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Personal or impersonal in a technical resume

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In CVs or on Linkedin profiles there are often spaces dedicated to past experience.

In those sections, one is supposed to describe what work he/she did and what skills he/she acquired on previous workplaces/projects.

In this context, is it better to describe the experience in a personal or impersonal way?

A personal way (e.g. first person) underlines the subjects:

Project X

While assigned to Project X, I've learned how to mix dangerous chemical ingredients in a cauldron to bring out their hidden potential. Eventually, along with my team, we pushed further the research on superhuman abilities.

An impersonal way, to my understanding, underlines the skills acquired:

Project X

Manufacturing and treating of dangerous chemical ingredients. Testing of superhuman abilities in a controlled environment. Eating of snacks in the down times.

Why should this post be closed?

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4 answers

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I would skip the poetry, but use the personal approach.

Project X

I had several duties on this project. My primary responsibility was mixing dangerous chemicals in a cauldron for various experiments, including an attempt to liquefy kryptonite. In my second year on this project, I joined a team devising new procedures for testing the limits of Spiderman's strength, and how far Batman can throw a Batarang. We also attempted to test the upper limit of how much marijuana Snoop Dogg can smoke, however, due to experimental design errors, we failed to find a definitive limit.

I have read many resumes; and I find this "formal personal" approach the easiest to read.

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While I get the feeling this might get deemed "opinion based" I've reviewed a few hundred technical CVs in my time (for my sins) so here goes nothing!

Personal

Use of "I.." or "My role.." type statements a) humanize you so the person reading the CV can see you as a human being rather than just the CV and b) they tie the achievements to you. Impersonal does emphasize the skills but that's what a Skills section is for. When describing the experience you want to emphasize the person getting that experience (i.e. the person whose CV it is).

PS: If you ever want a friendly eye casting over your CV there's usually someone in Workplace SE chat who'll take a look for you.

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The personal style has one big advantage, especially for people who are a bit shy about "selling themselves".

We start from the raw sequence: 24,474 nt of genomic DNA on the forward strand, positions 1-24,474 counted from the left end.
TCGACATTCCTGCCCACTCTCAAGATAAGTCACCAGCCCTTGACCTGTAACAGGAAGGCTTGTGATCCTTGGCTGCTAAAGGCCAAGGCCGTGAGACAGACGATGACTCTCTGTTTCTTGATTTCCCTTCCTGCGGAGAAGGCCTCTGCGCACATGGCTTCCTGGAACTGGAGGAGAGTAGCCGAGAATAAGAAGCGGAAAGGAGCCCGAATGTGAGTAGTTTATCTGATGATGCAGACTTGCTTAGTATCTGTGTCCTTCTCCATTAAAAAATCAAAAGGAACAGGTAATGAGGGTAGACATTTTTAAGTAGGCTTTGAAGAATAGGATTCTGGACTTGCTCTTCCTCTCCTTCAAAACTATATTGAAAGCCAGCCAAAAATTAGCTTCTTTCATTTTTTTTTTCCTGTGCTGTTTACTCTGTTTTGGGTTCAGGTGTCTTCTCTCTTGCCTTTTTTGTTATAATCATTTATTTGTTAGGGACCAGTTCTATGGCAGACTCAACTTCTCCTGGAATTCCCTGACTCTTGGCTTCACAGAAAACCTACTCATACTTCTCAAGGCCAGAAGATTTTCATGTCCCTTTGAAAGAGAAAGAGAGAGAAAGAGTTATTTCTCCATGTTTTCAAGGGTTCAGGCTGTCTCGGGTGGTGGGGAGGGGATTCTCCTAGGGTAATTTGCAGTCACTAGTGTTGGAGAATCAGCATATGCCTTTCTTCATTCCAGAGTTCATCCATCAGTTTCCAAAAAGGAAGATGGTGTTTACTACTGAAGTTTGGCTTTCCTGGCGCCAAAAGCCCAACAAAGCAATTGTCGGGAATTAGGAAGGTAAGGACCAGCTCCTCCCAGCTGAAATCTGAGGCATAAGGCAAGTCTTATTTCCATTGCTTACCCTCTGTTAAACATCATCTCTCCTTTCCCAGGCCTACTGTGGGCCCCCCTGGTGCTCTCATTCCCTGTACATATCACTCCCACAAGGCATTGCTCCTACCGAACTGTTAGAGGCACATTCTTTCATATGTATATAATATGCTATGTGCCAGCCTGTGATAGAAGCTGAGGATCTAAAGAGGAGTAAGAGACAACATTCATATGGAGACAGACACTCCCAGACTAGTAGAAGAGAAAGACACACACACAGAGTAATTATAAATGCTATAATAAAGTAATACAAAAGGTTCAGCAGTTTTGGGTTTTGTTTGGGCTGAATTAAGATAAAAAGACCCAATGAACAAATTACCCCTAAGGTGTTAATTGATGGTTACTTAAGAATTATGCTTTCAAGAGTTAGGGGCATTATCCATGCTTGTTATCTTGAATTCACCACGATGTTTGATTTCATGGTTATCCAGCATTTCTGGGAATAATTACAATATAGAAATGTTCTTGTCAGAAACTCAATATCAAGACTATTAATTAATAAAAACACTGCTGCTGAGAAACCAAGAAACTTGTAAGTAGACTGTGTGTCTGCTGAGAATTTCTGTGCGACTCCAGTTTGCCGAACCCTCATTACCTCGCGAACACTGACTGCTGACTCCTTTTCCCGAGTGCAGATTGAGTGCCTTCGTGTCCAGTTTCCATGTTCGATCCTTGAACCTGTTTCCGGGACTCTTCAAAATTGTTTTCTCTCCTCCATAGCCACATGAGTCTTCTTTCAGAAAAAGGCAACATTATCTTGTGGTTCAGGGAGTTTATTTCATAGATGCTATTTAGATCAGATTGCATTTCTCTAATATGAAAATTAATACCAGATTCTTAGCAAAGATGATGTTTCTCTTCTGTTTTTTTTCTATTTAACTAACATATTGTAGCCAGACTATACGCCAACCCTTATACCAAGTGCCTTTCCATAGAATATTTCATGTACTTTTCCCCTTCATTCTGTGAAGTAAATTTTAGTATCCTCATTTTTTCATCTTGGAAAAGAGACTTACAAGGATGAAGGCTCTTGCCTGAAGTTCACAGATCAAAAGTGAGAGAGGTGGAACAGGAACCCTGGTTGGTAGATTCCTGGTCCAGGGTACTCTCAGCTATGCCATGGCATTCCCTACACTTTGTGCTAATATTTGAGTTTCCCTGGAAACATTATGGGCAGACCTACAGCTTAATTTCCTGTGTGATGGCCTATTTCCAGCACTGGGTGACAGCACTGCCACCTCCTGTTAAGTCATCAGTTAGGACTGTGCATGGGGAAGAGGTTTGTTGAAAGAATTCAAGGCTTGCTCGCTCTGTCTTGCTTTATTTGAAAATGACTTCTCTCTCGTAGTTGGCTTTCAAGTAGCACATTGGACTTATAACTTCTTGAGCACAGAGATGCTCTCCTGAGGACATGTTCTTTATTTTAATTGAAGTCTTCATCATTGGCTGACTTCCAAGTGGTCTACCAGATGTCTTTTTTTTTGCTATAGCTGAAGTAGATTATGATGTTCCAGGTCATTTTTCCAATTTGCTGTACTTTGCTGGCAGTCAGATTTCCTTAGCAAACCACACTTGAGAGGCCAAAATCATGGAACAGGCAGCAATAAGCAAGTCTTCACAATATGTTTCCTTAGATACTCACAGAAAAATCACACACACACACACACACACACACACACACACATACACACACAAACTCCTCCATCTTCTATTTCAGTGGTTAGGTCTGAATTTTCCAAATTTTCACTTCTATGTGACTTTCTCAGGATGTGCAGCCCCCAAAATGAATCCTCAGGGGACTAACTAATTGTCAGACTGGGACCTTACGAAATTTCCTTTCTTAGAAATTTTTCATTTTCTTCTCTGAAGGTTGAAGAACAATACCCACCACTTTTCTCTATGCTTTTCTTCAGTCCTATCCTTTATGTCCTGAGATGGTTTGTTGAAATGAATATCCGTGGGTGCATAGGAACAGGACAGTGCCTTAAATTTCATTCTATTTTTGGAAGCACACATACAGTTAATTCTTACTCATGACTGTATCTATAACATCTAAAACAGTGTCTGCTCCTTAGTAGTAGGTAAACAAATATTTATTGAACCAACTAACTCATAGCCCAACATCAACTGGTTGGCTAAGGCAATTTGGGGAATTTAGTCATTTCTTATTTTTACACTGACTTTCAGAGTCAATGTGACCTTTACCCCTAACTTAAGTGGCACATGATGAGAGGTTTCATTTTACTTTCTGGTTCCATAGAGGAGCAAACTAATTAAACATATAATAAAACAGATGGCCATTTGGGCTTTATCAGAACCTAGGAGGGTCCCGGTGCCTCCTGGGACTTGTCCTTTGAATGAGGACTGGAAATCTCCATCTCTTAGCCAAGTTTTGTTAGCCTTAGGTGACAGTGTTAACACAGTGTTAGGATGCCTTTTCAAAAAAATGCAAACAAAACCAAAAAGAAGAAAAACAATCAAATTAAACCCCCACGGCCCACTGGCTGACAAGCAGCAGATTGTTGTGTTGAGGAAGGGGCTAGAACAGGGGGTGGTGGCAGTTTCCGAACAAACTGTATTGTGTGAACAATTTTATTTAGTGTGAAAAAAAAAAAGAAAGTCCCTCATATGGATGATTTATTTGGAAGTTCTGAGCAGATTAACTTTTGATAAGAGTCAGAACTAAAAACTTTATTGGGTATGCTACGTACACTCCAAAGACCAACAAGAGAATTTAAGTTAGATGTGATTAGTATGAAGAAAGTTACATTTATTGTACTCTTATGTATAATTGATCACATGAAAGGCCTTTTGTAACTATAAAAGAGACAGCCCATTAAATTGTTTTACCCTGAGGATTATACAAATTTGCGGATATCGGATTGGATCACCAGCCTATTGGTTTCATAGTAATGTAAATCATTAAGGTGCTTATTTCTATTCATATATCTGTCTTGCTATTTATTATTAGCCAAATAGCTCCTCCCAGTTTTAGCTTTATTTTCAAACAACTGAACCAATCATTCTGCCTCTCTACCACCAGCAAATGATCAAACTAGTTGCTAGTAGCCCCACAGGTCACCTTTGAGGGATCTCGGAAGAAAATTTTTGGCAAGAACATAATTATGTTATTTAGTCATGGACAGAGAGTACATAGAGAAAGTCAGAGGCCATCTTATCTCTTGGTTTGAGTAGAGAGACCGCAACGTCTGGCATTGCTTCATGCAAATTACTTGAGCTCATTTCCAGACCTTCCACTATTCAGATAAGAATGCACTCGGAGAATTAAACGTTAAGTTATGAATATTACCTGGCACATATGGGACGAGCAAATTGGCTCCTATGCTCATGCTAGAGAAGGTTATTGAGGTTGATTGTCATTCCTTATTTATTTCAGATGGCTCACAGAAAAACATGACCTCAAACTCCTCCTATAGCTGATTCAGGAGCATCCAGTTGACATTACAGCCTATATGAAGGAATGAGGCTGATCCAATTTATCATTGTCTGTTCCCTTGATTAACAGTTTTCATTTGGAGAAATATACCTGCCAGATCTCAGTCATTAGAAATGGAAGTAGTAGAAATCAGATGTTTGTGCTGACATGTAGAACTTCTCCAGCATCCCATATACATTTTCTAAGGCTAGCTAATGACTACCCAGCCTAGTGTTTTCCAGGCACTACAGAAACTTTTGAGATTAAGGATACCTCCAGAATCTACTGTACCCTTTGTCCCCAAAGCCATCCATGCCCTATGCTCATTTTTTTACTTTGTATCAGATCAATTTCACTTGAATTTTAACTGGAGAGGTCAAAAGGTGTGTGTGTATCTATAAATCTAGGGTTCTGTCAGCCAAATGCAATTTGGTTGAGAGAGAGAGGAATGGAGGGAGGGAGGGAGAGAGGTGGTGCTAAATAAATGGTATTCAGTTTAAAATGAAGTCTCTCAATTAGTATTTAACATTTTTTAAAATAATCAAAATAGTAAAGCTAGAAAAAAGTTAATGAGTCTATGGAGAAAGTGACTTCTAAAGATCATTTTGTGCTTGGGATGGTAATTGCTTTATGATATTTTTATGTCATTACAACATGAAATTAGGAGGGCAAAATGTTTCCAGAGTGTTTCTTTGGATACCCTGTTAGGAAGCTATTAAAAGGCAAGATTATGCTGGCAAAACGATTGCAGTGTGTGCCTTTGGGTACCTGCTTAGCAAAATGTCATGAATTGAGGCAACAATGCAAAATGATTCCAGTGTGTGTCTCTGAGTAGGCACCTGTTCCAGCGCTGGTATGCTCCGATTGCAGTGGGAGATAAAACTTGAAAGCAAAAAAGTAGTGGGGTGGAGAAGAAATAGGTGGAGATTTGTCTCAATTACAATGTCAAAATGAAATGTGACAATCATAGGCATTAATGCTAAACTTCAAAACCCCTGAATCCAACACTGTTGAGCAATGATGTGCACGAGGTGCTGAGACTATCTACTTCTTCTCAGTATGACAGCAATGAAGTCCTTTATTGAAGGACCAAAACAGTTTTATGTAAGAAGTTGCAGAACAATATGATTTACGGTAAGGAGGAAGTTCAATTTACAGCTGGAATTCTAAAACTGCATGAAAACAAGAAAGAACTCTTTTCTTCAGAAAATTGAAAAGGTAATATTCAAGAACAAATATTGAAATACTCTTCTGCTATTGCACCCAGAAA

If your sentences start with "I", they are (by definition) about what you actually did.

In the impersonal style, it's easy to slip into describing what your team, or your employer, did (e.g. they made $$$$ selling this wonderful world-leading product that was developed while you worked there), but missing out on what you personally contributed to that success story - and your personal contribution is the only thing that readers of your CV are interested in.

In the OP's examples, the "impersonal" version doesn't actually say anything about what the OP. For all the reader knows, he/she just cleaned the office floor once a week - and someone processing a stack of job applicants, who only has an hour to scan through 50 such CV's isn't going to see anything there that grabs his/her attention.

(If you think processing 50 or even 100 CVs in a hour "isn't fair" on the applicants - well, life isn't fair, and that's often what happens.)

This post was sourced from https://writers.stackexchange.com/a/43830. It is licensed under CC BY-SA 3.0.

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A common convention is to use the personal approach but skip most first-person pronouns to avoid repeating them too much:

  • Determined how to mix dangerous chemical ingredients in a cauldron to bring out their hidden potential.
  • Pushed further the research on superhuman abilities.

Too many “I”s is unpleasantly repetitive and can sound vain.

This post was sourced from https://writers.stackexchange.com/a/43832. It is licensed under CC BY-SA 3.0.

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